As is so often the case, it’s the poorest countries that take the brunt, and history shows that hunger can quickly turn deadly. Nigeria, Somalia, Ethiopia, Egypt and Yemen are already feeling the pain of food shortages, notes The Washington Post; rising prices have led to protests in Argentina, Indonesia, Tunisia and Sri Lanka, among others.
The biggest impediment to Ukrainian grain exports is the country’s inability to use its main Black Sea port, Odessa. Ukraine has instead attempted to ship its grain by road, rail and river, but these methods fall far short of what would be exported through Ukrainian ports. Before the Russian invasion, Ukraine exported an average of 3.5 million tons of grain per month. That fell to 300,000 tons in March and rose to just over a million tons in April.
Odessa could handle the volume and it is still under Ukrainian control. The problem is that warships and mines are blocking shipping. Russia has expressed its willingness to open a safe channel from Odessa, but would expect some sanctions to be lifted in return. The United States and its allies have opposed the lifting of sanctions; Ukrainians say Russia cannot be trusted.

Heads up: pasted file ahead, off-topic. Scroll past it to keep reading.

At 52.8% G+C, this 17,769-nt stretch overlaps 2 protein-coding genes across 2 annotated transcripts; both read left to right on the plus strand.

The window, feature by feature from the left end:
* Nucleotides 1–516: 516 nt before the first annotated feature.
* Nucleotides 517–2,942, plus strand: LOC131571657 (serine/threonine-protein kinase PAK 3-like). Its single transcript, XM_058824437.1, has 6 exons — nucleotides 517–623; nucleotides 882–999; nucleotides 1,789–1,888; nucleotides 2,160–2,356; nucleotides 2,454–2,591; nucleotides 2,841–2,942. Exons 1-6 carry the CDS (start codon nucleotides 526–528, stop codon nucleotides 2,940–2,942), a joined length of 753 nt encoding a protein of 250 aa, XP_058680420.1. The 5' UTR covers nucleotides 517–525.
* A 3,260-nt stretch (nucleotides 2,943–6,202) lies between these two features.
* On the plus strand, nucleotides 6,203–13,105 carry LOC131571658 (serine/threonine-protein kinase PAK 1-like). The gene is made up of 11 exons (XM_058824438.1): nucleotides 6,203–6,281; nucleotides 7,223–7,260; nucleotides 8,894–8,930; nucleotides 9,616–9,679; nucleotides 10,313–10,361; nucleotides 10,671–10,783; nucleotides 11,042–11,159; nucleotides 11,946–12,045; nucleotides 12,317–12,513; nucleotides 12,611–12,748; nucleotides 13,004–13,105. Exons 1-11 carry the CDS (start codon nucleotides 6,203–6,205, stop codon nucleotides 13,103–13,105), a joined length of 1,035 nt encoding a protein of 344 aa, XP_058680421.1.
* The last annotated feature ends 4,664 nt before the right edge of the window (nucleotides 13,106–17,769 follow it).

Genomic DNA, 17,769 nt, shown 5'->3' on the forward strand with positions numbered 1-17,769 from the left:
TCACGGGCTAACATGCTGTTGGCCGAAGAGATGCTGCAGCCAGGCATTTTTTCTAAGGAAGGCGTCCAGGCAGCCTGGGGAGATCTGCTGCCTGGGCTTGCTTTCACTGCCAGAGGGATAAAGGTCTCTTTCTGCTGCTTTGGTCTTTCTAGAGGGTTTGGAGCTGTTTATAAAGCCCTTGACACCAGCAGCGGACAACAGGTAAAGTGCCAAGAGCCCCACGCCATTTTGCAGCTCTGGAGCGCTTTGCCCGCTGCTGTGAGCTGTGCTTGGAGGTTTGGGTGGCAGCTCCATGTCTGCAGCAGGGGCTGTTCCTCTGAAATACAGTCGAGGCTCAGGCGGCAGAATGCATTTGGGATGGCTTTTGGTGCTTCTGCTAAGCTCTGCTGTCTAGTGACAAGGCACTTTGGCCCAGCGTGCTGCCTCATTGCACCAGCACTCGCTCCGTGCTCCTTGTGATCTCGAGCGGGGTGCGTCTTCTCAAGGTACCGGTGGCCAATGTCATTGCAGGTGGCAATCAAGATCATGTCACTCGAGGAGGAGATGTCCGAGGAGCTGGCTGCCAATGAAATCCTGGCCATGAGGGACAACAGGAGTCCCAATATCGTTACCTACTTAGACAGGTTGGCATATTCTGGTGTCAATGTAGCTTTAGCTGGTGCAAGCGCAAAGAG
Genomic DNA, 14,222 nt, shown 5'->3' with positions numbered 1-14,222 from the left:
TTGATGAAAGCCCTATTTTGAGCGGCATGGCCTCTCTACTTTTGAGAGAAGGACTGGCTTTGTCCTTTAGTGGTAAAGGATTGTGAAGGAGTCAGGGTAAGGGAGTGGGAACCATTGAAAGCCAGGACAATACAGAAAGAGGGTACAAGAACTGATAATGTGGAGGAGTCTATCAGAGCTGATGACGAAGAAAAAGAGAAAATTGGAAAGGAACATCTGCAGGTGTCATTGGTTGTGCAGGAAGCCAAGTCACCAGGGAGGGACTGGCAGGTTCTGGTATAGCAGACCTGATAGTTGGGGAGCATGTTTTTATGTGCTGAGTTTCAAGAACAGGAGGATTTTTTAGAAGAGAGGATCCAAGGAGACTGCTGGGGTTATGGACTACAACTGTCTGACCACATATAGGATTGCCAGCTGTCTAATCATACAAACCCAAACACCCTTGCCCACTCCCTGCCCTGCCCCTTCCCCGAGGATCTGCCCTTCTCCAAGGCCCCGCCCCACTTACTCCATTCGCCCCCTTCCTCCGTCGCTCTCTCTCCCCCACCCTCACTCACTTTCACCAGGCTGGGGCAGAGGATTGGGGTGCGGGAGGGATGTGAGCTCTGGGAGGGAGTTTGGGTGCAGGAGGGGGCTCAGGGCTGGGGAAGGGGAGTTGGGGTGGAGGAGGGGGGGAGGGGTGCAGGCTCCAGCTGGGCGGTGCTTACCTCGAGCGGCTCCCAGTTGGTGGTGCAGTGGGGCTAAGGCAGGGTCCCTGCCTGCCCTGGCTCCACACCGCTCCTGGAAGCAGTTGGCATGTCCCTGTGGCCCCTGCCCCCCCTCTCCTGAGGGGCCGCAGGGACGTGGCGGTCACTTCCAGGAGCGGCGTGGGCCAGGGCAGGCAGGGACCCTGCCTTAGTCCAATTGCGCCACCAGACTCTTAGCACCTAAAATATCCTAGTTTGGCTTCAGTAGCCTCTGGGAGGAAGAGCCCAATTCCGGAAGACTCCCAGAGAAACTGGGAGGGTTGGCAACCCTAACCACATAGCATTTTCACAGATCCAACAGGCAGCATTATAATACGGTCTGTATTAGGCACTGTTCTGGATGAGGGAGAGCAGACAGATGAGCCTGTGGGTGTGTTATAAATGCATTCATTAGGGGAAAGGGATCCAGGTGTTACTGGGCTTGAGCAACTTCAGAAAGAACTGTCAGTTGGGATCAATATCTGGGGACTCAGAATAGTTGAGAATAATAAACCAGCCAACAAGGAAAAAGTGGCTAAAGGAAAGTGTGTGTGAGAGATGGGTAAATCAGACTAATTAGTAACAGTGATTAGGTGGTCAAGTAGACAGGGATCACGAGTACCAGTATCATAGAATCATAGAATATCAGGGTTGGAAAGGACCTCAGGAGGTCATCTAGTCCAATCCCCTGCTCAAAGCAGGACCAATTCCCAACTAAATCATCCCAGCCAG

Time is running out fast. The winter wheat is ripe and, according to United Nations estimates, about 25 million tons of grain in Ukraine could rot if not quickly exported. Even an immediate agreement to clear the way to Odessa would take weeks to arrange a large fleet willing to risk entering a war zone and pay for the necessary insurance and escort. The use of NATO ships could pose the danger of a direct confrontation with Russian warships, which Western allies have wanted to avoid.
The UN Secretary-General, António Guterres, has said that “there is no effective solution to the food crisis without Ukraine’s food production, as well as the food and fertilizers produced by Russia and Belarus, despite the war, again.” into global markets.” In effect, he suggested that the United States and Europe ease existing sanctions on Russian and Belarusian agricultural exports in exchange for allowing Ukrainian grain to flow freely into the world.